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What Amnesty Wants In An Effective Arms Trade Treaty: 6 key points

    What Amnesty Wants In An Effective Arms Trade Treaty: 6 key points

    Amnesty International urges all government to call for an effective ATT with the highest possible standards, including:

    An “ATT golden rule”:  To be effective, the ATT should include language that requires states not to transfer arms internationally where there is a substantial risk that they will be used to commit or facilitate serious violations of international human rights law or international humanitarian law. Where this is the case, the transfer authorization should be denied until there is clear evidence that any risks have been mitigated.

    A comprehensive definition of scope of equipment: to include the control of all weapons, munitions, armaments and related articles used for potentially lethal force in military and internal security operations, as well as any parts, components and accessories thereof, and machines, technologies and technical expertise for making, developing and maintaining those articles.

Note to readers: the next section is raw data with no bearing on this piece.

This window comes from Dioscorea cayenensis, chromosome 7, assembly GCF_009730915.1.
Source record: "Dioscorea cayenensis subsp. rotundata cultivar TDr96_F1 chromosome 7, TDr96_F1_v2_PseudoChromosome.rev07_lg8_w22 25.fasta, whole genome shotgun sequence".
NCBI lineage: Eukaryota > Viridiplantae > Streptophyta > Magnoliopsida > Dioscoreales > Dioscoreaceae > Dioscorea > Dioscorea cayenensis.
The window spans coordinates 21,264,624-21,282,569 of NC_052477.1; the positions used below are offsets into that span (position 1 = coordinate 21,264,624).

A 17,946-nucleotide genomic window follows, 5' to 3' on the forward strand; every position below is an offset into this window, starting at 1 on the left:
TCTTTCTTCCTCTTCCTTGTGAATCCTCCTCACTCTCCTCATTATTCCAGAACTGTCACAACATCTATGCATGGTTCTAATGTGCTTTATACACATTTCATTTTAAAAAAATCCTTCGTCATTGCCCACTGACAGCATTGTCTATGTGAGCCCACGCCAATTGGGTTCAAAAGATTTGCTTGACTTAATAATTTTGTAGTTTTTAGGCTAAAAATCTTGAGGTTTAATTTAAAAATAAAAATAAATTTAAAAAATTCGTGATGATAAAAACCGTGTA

Include all types of international trade, transfers and transactions in conventional arms: this includes exports, imports, re-exports, transits, transhipments, temporary imports, state-to-state transfers, gifts, sales, loans, leases and the essential services to complete the transaction (brokering, transport, financing).

    Robust regulation of licensing systems: this includes, for example, mechanisms for (a) prior risk assessment and authorization procedures; (b) the use of end use assurances where necessary; (c) brokering controls; and (d) national criminal sanctions for activities not authorised in accordance with the terms of the Treaty;

    Records: The ATT should require that all States keep records of the international arms transfers that the national authorities have authorised and that have been cleared by customs. Records should be kept for 20 years.

    Transparency measures: this includes (a) annual public national reports by States covering all generic types of conventional arms and forms of international transfer defined under the ATT; (b) reports on national implementation of obligations under the ATT.

    Photo: Amnesty International Canada